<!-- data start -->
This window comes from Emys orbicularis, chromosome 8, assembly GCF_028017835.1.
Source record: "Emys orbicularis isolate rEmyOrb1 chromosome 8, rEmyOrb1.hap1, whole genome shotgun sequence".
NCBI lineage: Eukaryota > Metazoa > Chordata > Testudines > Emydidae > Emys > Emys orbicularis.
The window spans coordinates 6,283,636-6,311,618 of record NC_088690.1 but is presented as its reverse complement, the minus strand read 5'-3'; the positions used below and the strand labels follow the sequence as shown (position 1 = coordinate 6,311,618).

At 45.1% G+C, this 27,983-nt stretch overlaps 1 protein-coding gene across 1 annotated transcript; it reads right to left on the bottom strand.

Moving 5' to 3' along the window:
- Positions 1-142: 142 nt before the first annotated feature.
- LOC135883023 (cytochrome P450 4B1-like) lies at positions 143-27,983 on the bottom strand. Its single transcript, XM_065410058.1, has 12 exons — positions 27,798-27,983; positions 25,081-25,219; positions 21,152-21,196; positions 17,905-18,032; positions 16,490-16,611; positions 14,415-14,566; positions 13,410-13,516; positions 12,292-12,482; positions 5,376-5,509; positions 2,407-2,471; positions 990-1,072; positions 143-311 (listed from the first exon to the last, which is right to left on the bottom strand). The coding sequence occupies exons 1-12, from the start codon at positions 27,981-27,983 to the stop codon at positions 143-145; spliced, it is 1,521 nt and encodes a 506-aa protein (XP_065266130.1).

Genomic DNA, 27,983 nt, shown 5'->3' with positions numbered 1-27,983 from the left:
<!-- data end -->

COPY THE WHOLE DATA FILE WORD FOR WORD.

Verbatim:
This window comes from Emys orbicularis, chromosome 8, assembly GCF_028017835.1.
Source record: "Emys orbicularis isolate rEmyOrb1 chromosome 8, rEmyOrb1.hap1, whole genome shotgun sequence".
NCBI lineage: Eukaryota > Metazoa > Chordata > Testudines > Emydidae > Emys > Emys orbicularis.
The window spans coordinates 6,283,636-6,311,618 of record NC_088690.1 but is presented as its reverse complement, the minus strand read 5'-3'; the positions used below and the strand labels follow the sequence as shown (position 1 = coordinate 6,311,618).

At 45.1% G+C, this 27,983-nt stretch overlaps 1 protein-coding gene across 1 annotated transcript; it reads right to left on the bottom strand.

Moving 5' to 3' along the window:
- Positions 1-142: 142 nt before the first annotated feature.
- LOC135883023 (cytochrome P450 4B1-like) lies at positions 143-27,983 on the bottom strand. Its single transcript, XM_065410058.1, has 12 exons — positions 27,798-27,983; positions 25,081-25,219; positions 21,152-21,196; positions 17,905-18,032; positions 16,490-16,611; positions 14,415-14,566; positions 13,410-13,516; positions 12,292-12,482; positions 5,376-5,509; positions 2,407-2,471; positions 990-1,072; positions 143-311 (listed from the first exon to the last, which is right to left on the bottom strand). The coding sequence occupies exons 1-12, from the start codon at positions 27,981-27,983 to the stop codon at positions 143-145; spliced, it is 1,521 nt and encodes a 506-aa protein (XP_065266130.1).

Genomic DNA, 27,983 nt, shown 5'->3' with positions numbered 1-27,983 from the left: